Yesterday was a dark day for our country. I watched in horror as an angry mob stormed the Capitol Building, besieging the capitol police. Certifying the Electoral College votes is typically a ceremonial event, administered without fanfare, but not yesterday as rioters forced Congress members to put on gas masks and flee the chamber. The last time unruly thugs stormed the Capitol Building was 1812, 209 years ago.
After years of investing prudently, following his plan, and spending wisely, a young ruler was ready to retire and enjoy the fruits of his labor. He met with his trusted advisors to see if it was feasible. They affirmed his decision, and congratulated the young ruler on his accomplishment, and wished him well.
This year felt like a decade. We are twenty days from the start of a new year, and it can't get here fast enough. I'm expecting next year to be much better because it can't get much worse – right? It's been a wild ride for investors this year, but if you stayed the course, you probably made money. The NASDAQ, S&P 500, and Dow Jones are solidly in the green, despite falling more than 30% in March and April.
During the pandemic, I spent considerable time reading books. I enjoyed the list below and learned much from the authors; though not ranked in any particular order, they could be.
Bubble in the Sun: The Florida Boom of the 1920s and How It Brought on the Great Depression – Christopher Knowlton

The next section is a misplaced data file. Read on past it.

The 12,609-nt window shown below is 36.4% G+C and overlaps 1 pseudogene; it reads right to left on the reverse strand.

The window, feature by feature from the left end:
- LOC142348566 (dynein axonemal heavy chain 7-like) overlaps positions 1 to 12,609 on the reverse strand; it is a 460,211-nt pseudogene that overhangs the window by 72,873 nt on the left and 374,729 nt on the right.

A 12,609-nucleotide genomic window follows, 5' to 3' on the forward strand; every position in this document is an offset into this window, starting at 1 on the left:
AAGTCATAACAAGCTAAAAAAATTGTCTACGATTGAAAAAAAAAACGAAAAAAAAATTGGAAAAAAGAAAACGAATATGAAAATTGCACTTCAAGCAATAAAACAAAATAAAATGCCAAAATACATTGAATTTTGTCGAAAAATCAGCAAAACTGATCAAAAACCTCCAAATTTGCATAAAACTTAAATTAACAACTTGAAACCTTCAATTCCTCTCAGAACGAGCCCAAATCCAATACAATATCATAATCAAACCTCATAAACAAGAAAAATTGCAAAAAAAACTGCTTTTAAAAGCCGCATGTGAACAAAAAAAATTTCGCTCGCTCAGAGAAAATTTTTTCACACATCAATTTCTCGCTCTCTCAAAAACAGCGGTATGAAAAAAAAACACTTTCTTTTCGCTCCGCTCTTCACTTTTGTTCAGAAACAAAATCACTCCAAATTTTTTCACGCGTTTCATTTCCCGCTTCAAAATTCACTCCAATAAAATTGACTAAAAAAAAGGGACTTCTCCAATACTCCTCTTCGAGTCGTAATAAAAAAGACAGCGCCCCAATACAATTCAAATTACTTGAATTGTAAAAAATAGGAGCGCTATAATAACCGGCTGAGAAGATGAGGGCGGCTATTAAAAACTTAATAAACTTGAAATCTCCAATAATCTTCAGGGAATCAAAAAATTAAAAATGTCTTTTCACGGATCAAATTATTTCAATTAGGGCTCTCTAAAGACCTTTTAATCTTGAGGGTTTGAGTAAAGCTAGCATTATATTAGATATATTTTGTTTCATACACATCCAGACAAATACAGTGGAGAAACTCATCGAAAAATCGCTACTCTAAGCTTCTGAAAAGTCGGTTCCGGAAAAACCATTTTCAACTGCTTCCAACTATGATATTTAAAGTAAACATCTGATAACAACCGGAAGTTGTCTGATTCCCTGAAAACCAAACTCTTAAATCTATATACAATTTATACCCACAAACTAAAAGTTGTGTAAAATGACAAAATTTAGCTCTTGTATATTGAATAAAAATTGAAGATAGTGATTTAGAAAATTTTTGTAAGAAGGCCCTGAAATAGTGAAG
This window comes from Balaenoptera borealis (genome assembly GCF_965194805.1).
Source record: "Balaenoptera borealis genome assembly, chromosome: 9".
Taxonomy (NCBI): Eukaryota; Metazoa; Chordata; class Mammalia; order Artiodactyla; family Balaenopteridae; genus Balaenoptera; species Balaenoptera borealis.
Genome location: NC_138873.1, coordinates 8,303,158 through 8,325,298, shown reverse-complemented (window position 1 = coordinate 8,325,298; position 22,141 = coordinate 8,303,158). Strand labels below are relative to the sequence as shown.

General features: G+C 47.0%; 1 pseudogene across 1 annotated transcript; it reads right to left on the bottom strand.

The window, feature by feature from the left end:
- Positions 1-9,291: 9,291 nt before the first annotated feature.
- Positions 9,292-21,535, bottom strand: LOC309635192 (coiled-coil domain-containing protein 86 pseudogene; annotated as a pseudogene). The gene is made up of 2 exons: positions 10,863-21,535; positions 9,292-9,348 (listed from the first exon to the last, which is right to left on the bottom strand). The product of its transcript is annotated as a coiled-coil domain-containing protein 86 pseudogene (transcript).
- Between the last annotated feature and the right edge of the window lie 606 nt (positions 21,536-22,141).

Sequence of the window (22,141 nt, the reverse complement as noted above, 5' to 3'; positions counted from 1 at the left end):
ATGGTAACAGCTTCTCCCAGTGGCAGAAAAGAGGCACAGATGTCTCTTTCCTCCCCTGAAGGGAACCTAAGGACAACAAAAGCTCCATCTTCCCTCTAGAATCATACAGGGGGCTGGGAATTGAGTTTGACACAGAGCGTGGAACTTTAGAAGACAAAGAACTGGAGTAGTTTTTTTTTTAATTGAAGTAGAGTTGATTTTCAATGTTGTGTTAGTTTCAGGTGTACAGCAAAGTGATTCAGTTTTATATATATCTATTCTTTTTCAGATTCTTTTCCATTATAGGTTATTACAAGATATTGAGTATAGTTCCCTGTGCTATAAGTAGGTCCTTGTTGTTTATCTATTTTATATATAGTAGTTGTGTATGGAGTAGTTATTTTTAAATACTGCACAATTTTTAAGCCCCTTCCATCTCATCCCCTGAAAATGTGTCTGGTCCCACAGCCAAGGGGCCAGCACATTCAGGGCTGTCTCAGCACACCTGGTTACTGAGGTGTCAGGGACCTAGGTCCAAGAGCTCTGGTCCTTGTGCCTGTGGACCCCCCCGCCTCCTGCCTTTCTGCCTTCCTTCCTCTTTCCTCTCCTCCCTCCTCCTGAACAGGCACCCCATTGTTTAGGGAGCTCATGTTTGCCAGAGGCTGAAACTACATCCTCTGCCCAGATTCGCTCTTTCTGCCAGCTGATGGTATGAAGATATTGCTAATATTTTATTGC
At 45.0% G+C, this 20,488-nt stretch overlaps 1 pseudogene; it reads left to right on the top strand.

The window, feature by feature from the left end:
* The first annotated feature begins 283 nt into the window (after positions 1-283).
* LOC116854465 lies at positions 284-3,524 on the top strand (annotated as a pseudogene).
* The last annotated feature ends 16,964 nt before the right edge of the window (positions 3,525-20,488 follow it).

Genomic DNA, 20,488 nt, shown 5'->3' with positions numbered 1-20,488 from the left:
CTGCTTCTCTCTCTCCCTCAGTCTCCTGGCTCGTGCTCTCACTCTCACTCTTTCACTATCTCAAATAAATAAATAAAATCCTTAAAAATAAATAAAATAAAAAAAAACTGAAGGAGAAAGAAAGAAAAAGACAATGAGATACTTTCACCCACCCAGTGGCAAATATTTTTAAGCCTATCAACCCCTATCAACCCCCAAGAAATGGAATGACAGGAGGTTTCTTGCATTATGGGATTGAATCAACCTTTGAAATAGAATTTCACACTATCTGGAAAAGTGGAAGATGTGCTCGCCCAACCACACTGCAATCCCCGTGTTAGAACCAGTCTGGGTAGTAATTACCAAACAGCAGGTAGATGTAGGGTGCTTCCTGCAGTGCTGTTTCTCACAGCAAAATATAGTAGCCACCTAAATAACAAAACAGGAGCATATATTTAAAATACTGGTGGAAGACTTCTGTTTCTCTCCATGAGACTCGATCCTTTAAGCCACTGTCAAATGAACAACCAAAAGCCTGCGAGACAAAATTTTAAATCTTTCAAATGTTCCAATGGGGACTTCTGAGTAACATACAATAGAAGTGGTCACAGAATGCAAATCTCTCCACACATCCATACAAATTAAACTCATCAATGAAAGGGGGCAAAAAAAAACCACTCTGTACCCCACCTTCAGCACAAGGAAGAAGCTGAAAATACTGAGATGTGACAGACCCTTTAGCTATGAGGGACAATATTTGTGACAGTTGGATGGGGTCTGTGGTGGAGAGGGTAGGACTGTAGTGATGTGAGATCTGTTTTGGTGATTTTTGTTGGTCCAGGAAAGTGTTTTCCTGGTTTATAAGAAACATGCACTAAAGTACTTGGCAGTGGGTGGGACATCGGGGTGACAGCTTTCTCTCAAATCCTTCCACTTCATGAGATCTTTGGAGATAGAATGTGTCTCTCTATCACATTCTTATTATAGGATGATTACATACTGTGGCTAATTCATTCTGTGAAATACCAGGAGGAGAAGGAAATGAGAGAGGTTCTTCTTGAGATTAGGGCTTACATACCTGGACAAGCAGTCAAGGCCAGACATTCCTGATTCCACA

A few individual stocks are soaring this year, like Zoom, Peleton, DraftKings, Pinterest, and Bill.com – each one up more than 225%, with Zoom leading the way, rising almost 500%, far outpacing the Dow's gain of 7.75%. It seems logical to sell boring index funds to buy high flyers; after all, who wouldn't want to earn 500%?
It's the season of Wall Street predictions, so I'm throwing my hat into the ring to offer 21 projections (guesses) for 2021. If I predict all 21 correctly, I'm sure to garner immense fame and fortune. I may even be herald as the next great futurist with book deals, movie offers, and television appearances to follow. If I'm wrong and all my ideas fail, there's no downside because most forecasters are wrong about the future.
The Miser is a classic Aesop Fable. It's a story about a man who buries his gold under a rock. He visits his gold stash so often that a thief follows him and steals it. The miser is distraught when he realizes it's gone, though he had no plans to use the gold to buy things. A lot of us are probably like the miser in the story. We check our investments daily to make sure they are safe and sound, but we don't intend on using them to purchase anything.
The Hare and the Tortoise is a classic Aesop fable. A story we know well. The hare mockingly asking the tortoise, "Do you ever get anywhere?" Of course, we know how the story ends. The tortoise "kept going slowly but steadily, and, after a time, passed the place where the Hare was sleeping." Practicing a life of slow and steady is harder than it looks. We are an impatient nation addicted to getting our way as quickly as possible.